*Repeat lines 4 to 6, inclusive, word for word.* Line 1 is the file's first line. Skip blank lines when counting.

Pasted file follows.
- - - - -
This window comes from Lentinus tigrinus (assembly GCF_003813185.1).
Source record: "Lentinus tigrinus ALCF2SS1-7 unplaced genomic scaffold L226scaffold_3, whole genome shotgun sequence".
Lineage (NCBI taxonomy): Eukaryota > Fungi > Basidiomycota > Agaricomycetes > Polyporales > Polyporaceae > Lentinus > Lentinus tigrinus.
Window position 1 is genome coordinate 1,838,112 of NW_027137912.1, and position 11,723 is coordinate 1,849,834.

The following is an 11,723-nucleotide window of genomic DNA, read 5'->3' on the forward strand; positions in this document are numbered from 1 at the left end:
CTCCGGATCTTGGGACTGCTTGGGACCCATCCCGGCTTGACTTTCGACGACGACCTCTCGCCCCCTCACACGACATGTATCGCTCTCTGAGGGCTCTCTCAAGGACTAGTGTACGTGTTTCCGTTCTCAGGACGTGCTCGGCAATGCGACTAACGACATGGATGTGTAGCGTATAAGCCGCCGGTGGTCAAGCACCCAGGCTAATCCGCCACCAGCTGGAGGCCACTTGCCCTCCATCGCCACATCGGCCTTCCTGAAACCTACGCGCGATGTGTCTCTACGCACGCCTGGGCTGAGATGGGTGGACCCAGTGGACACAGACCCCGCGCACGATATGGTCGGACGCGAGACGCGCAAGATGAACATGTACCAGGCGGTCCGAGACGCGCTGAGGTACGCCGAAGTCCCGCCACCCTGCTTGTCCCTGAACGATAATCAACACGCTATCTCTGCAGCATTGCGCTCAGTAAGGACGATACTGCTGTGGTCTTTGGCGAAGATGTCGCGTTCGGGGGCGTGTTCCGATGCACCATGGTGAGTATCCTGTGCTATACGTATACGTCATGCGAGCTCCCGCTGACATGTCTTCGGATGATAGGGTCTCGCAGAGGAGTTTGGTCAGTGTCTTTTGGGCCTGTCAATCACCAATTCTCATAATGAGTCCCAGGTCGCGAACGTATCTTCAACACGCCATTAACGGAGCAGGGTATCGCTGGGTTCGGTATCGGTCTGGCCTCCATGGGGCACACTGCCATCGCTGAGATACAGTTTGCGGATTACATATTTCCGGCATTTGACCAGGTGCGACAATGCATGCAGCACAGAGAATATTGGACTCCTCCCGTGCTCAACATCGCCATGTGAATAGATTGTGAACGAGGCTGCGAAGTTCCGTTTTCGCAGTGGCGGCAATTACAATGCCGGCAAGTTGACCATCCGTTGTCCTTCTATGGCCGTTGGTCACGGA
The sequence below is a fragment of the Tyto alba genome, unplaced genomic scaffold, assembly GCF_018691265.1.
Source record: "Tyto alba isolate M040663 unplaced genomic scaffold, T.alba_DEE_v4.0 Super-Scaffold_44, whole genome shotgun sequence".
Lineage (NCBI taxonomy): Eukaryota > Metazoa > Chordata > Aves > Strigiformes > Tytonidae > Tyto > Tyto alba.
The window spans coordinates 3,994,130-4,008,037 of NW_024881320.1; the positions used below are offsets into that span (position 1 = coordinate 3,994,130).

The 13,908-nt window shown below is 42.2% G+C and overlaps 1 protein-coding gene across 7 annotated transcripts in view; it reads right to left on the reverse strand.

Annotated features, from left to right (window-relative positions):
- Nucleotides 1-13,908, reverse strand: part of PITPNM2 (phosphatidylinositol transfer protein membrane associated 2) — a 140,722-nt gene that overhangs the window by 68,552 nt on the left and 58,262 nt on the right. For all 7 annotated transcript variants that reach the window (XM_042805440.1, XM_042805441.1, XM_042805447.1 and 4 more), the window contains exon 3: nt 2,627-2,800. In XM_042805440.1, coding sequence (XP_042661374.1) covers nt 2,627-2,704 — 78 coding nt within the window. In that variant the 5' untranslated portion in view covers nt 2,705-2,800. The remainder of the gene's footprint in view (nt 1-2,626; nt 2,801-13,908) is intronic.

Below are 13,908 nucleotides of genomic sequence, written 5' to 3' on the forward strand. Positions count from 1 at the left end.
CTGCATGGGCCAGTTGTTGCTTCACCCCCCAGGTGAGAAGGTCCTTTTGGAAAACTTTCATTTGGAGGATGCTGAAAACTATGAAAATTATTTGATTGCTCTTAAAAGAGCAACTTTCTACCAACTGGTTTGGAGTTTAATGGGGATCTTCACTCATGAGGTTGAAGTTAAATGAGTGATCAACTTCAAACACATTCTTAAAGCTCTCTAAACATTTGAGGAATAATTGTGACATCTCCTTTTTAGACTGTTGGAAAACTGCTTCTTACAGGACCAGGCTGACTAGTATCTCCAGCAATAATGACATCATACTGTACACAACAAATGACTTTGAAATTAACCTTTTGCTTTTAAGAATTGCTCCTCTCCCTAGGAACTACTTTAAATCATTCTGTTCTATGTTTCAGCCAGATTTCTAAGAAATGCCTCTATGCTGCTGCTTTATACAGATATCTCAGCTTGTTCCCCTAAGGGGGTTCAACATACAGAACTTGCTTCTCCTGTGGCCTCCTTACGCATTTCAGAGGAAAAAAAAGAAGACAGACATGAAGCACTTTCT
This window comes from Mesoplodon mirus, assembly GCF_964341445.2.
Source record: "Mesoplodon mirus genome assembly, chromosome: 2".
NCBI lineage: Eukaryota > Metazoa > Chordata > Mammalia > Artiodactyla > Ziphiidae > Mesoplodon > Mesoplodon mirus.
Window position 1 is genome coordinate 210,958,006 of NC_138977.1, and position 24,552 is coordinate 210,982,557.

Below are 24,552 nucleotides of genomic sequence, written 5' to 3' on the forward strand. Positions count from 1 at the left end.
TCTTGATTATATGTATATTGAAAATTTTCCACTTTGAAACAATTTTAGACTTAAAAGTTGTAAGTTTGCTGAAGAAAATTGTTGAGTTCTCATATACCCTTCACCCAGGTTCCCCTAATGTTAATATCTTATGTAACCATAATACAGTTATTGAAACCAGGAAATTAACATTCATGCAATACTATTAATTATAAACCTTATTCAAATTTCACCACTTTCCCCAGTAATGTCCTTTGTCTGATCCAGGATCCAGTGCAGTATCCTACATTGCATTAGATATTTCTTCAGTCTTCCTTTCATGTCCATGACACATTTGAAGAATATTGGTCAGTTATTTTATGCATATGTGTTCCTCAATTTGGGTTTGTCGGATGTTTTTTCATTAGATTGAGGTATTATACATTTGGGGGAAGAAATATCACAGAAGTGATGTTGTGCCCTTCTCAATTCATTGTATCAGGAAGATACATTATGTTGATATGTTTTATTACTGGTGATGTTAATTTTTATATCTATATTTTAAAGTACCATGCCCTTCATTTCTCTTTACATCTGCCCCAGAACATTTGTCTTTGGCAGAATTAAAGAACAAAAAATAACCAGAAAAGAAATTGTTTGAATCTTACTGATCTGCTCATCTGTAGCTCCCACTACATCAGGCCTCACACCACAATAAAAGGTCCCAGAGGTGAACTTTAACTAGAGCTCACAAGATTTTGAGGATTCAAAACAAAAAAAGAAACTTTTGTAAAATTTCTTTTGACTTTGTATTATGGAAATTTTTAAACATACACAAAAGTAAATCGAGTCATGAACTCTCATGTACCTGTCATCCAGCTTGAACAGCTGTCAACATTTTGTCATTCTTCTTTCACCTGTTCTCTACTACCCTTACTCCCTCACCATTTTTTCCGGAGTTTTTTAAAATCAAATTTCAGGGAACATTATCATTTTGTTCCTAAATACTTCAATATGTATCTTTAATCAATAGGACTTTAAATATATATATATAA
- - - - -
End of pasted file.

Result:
Window position 1 is genome coordinate 1,838,112 of NW_027137912.1, and position 11,723 is coordinate 1,849,834.

The following is an 11,723-nucleotide window of genomic DNA, read 5'->3' on the forward strand; positions in this document are numbered from 1 at the left end:
CTCCGGATCTTGGGACTGCTTGGGACCCATCCCGGCTTGACTTTCGACGACGACCTCTCGCCCCCTCACACGACATGTATCGCTCTCTGAGGGCTCTCTCAAGGACTAGTGTACGTGTTTCCGTTCTCAGGACGTGCTCGGCAATGCGACTAACGACATGGATGTGTAGCGTATAAGCCGCCGGTGGTCAAGCACCCAGGCTAATCCGCCACCAGCTGGAGGCCACTTGCCCTCCATCGCCACATCGGCCTTCCTGAAACCTACGCGCGATGTGTCTCTACGCACGCCTGGGCTGAGATGGGTGGACCCAGTGGACACAGACCCCGCGCACGATATGGTCGGACGCGAGACGCGCAAGATGAACATGTACCAGGCGGTCCGAGACGCGCTGAGGTACGCCGAAGTCCCGCCACCCTGCTTGTCCCTGAACGATAATCAACACGCTATCTCTGCAGCATTGCGCTCAGTAAGGACGATACTGCTGTGGTCTTTGGCGAAGATGTCGCGTTCGGGGGCGTGTTCCGATGCACCATGGTGAGTATCCTGTGCTATACGTATACGTCATGCGAGCTCCCGCTGACATGTCTTCGGATGATAGGGTCTCGCAGAGGAGTTTGGTCAGTGTCTTTTGGGCCTGTCAATCACCAATTCTCATAATGAGTCCCAGGTCGCGAACGTATCTTCAACACGCCATTAACGGAGCAGGGTATCGCTGGGTTCGGTATCGGTCTGGCCTCCATGGGGCACACTGCCATCGCTGAGATACAGTTTGCGGATTACATATTTCCGGCATTTGACCAGGTGCGACAATGCATGCAGCACAGAGAATATTGGACTCCTCCCGTGCTCAACATCGCCATGTGAATAGATTGTGAACGAGGCTGCGAAGTTCCGTTTTCGCAGTGGCGGCAATTACAATGCCGGCAAGTTGACCATCCGTTGTCCTTCTATGGCCGTTGGTCACGGA